Kamrupia Dhuliya
A view of the inaugural ceremony.

A 10-day workshop on Kamrupia Dhuliya, a dying art form of the Kamrup region of Assam has been underway at Khelua Hari Mandir in Nalbari.

The workshop, which began on Saturday, has been organized by the Eastern Zonal Cultural Centre, Kolkata under the Union Ministry of Culture in collaboration with the Directorate of Cultural Affairs, Assam.

The workshop has been conducted by CHHAYA-The Shadow, Nalbari, a cultural organization of Assam.

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The workshop has been organized with the objective of preservation, promotion and documentation of Kamrupia Dhuliya, the vanishing art form of Assam.

The Kamrupia Dhuliya is a rare traditional folk drummer from Kamrup, usually in the art form a performer, who plays large and wide big drum called Bor Dhul, mostly in ethnic festivals, traditional weddings or especially folk religious traditions of aboriginal Saivite or Sakti cults.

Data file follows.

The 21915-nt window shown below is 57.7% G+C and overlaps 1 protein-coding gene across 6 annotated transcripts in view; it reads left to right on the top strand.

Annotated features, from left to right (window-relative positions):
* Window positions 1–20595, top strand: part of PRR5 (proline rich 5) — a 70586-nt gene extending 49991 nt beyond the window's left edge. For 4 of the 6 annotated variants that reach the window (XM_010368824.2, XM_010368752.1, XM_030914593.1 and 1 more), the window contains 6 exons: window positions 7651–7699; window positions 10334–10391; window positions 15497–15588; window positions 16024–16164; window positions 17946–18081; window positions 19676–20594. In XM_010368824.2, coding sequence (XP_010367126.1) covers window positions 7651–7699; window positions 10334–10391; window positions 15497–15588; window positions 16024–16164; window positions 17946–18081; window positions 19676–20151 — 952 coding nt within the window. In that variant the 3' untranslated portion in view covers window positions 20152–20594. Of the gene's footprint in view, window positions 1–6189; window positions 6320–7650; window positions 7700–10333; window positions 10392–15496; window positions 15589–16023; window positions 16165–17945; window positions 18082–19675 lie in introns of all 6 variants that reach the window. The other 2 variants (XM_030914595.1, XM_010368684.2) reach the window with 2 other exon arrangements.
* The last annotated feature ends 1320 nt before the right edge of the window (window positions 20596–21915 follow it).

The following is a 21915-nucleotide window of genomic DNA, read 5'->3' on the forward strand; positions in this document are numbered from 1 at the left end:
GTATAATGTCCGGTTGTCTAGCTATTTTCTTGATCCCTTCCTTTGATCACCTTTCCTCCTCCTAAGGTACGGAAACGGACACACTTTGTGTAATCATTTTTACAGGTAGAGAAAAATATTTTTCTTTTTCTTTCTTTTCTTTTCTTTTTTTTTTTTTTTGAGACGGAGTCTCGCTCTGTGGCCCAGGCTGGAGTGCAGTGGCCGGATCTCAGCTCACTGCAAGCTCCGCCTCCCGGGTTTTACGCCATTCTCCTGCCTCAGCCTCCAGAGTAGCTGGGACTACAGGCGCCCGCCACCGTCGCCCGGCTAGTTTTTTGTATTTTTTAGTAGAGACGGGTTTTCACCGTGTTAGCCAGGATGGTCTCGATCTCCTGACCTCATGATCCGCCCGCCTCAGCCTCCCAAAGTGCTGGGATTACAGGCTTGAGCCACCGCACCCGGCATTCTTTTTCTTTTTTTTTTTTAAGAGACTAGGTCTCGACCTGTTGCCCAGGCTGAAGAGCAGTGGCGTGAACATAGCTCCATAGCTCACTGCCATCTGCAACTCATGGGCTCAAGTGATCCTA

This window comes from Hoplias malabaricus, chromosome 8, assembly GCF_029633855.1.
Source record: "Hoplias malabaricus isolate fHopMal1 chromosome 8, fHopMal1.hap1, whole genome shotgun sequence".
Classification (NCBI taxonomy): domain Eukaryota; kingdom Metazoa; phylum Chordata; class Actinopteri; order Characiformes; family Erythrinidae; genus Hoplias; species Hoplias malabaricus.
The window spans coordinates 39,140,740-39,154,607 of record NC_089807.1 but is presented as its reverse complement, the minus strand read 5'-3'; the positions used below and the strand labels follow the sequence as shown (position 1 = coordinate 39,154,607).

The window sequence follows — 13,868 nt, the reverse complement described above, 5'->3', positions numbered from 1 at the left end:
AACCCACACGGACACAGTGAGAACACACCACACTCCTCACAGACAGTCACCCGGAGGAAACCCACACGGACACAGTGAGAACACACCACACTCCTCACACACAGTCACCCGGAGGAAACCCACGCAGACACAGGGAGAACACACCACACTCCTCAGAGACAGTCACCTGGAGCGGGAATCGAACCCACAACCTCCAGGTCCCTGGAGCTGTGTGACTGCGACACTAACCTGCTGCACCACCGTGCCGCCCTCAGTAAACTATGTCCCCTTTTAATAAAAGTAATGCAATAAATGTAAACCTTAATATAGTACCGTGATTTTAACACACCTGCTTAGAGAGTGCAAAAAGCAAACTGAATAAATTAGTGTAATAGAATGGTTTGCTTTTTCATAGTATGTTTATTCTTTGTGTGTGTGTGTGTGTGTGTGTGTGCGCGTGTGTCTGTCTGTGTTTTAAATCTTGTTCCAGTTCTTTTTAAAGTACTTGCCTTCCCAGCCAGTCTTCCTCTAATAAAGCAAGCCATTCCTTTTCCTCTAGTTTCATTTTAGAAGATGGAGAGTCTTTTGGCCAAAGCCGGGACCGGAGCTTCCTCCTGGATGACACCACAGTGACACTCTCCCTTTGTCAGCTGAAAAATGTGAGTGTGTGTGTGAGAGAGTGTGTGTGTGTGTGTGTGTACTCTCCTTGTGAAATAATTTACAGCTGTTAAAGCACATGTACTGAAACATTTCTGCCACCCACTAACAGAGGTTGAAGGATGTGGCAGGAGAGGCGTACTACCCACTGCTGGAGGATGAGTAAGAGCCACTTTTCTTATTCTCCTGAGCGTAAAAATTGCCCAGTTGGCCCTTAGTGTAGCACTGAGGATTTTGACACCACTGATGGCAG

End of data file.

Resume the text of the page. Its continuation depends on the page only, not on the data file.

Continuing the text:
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Though associated with playing the Bor Dhul, the Kamrupia Dhuliyas are known for mixing acting and acrobatic skills with the same during some acts.

The spontaneity of expressions and quickness of mind and feet were the hallmarks of Kamrupia Dhuliyas.

Drumming is accompanied by songs and acting skills sometimes.

In the inauguration ceremony on Saturday as the chief guest, Swarswati Barman, senior cultural activist, inaugurated the workshop by lighting the lamp.

The inaugural ceremony was attended by Pranjit Deka, cultural officer of Rabindra Bhavan, Guwahati; Karuna Bharali, former secretary Asam Sahitya Sabha; Satish Das, dramatist; Amarjyoti Das, local Panchayat president and Jatin Talukdar, social activist and other dignitaries.

The workshop is being held under the guidance of Guru of Kamrupia Dhuliya Lohit Patowari and his associates.

It will continue till October 4, 2021.

Workshop convener Goutam Kumar Das delivered the introductory speech at the workshop.

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